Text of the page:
Reuters - Duvar English
A Turkish court on Sept. 21 adjourned until November the trial of Istanbul Mayor Ekrem İmamoğlu, a popular opponent of President Recep Tayyip Erdoğan, as police enforced tight security near the courthouse after a ban on protests to support him.
The indictment against İmamoğlu alleges that the mayor insulted 11 members of Turkey's High Election Board (YSK) while talking about the board's decision to annul and rerun the March 31, 2019 Istanbul mayoral election.
The YSK did not recognize İmamoğlu's initial victory in the 2019 local elections and ordered a repeat vote which the mayor again won.
The case, which was adjourned till Nov. 11, could lead to a political ban for İmamoğlu if he were found guilty.
All main roads to the courthouse, in the Kartal district on the Asian side of Istanbul, were sealed off by hundreds of police officers. Several hundred people gathered nearby to express support for Imamoglu, a member of the main opposition Republican People's Party (CHP).
"We came to support Mayor Ekrem. We came to seek justice in this country," Istanbul municipality employee Kemal Ercan said.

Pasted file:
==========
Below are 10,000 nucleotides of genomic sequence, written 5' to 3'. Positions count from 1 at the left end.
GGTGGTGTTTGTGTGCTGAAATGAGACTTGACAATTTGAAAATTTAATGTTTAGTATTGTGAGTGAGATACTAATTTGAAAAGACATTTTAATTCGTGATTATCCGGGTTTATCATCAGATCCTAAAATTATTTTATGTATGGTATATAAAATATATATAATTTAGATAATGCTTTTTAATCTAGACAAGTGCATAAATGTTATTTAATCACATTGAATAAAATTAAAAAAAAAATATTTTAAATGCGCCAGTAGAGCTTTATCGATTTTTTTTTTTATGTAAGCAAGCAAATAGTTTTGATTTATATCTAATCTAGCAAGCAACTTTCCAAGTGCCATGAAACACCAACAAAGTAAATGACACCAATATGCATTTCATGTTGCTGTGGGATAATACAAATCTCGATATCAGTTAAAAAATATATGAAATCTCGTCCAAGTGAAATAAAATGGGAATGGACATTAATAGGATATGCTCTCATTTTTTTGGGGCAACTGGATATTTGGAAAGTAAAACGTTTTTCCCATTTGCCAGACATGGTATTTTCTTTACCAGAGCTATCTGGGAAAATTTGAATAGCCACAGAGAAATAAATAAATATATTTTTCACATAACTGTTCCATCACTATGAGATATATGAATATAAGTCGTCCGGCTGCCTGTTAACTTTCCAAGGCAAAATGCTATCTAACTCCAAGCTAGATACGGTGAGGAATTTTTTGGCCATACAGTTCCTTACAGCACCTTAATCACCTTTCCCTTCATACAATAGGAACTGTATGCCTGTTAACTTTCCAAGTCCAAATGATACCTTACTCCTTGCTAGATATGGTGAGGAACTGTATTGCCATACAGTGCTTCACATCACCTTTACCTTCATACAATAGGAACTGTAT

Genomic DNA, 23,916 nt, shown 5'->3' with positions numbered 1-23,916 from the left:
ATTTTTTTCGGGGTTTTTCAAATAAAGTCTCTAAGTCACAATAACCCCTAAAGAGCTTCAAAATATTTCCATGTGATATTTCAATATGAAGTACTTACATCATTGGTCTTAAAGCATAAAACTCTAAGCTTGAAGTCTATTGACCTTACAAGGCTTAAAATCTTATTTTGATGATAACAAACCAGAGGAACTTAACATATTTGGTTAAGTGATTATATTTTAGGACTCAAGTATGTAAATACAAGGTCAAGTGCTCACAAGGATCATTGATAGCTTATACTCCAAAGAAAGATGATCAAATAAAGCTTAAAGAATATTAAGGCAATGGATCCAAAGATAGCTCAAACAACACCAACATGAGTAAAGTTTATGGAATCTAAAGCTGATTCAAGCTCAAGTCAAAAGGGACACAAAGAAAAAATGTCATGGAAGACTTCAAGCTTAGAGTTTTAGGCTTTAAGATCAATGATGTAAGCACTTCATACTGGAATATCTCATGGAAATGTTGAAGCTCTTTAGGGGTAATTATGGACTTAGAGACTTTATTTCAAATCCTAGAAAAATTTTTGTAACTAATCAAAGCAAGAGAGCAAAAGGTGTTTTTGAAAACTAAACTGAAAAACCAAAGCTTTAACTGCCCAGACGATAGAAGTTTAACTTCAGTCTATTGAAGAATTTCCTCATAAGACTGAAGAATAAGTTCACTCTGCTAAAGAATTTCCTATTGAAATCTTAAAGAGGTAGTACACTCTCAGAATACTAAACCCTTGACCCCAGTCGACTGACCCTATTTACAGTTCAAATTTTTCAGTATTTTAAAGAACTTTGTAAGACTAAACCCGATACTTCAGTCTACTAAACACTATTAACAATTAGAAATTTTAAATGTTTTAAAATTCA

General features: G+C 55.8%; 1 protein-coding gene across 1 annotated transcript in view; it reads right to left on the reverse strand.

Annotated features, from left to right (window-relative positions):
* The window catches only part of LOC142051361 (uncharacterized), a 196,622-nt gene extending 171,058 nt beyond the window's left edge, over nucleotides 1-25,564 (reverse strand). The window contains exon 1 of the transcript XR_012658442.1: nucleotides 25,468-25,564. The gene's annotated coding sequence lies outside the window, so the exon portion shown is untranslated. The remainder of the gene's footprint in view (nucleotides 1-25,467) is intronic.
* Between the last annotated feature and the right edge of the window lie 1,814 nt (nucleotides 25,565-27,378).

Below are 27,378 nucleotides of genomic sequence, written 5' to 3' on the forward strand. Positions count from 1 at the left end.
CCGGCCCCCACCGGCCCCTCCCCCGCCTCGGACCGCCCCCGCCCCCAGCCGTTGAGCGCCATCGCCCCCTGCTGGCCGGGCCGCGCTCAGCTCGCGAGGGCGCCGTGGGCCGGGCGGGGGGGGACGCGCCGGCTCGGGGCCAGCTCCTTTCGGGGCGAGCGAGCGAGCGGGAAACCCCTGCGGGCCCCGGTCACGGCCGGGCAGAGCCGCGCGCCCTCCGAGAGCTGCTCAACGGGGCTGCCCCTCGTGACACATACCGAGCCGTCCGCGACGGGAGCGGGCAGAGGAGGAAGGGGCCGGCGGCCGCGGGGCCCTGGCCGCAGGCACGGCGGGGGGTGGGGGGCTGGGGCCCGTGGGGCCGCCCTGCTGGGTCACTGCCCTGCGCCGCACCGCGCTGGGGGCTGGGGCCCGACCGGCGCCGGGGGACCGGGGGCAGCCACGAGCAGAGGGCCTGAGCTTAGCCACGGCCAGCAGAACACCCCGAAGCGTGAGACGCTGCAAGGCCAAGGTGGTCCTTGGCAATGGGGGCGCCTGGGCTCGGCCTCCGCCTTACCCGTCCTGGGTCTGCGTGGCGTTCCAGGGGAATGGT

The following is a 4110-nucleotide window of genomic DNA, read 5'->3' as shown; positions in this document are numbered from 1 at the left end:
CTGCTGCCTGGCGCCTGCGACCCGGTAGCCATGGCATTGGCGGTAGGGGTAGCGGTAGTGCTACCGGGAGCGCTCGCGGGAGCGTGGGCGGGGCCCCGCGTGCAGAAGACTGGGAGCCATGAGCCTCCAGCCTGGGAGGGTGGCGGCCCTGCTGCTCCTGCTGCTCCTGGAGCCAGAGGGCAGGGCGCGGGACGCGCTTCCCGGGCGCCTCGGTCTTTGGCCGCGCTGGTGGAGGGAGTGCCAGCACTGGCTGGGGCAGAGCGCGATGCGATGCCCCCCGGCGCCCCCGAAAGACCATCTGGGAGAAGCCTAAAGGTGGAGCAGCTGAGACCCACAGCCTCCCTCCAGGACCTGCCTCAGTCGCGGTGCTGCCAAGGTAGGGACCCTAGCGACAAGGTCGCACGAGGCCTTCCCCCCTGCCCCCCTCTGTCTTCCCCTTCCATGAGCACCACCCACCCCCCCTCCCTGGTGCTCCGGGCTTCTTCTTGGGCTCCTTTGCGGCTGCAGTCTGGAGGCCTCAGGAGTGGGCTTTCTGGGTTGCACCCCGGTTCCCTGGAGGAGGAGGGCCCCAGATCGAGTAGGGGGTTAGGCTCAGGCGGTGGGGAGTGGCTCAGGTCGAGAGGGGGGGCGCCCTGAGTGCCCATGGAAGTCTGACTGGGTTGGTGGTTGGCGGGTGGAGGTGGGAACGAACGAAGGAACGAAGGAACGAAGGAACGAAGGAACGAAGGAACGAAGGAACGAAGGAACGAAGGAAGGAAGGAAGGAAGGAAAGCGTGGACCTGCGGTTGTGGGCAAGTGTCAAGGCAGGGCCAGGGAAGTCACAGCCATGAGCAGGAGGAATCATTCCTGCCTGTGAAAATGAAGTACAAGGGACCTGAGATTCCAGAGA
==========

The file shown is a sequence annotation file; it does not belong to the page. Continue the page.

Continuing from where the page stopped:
"I think such massive security measures are taken to put psychological pressure on citizens," he said, referring to the police presence.
The outcome of Turkey's presidential and parliamentary elections in 2023 is seen as dependent on the ability of the CHP and other opposition parties to join forces against Erdoğan and his Islamist-rooted AKP, which has governed the country for two decades.
Most analysts expect CHP leader Kemal Kılıçdaroğlu to win the nomination to be the presidential candidate of the opposition.
The district governor's office said it had banned press statements and marches to protect public order, given that many people would show up to express support for Imamoglu, who swept to office as mayor in 2019 in a shock to Erdoğan's AKP.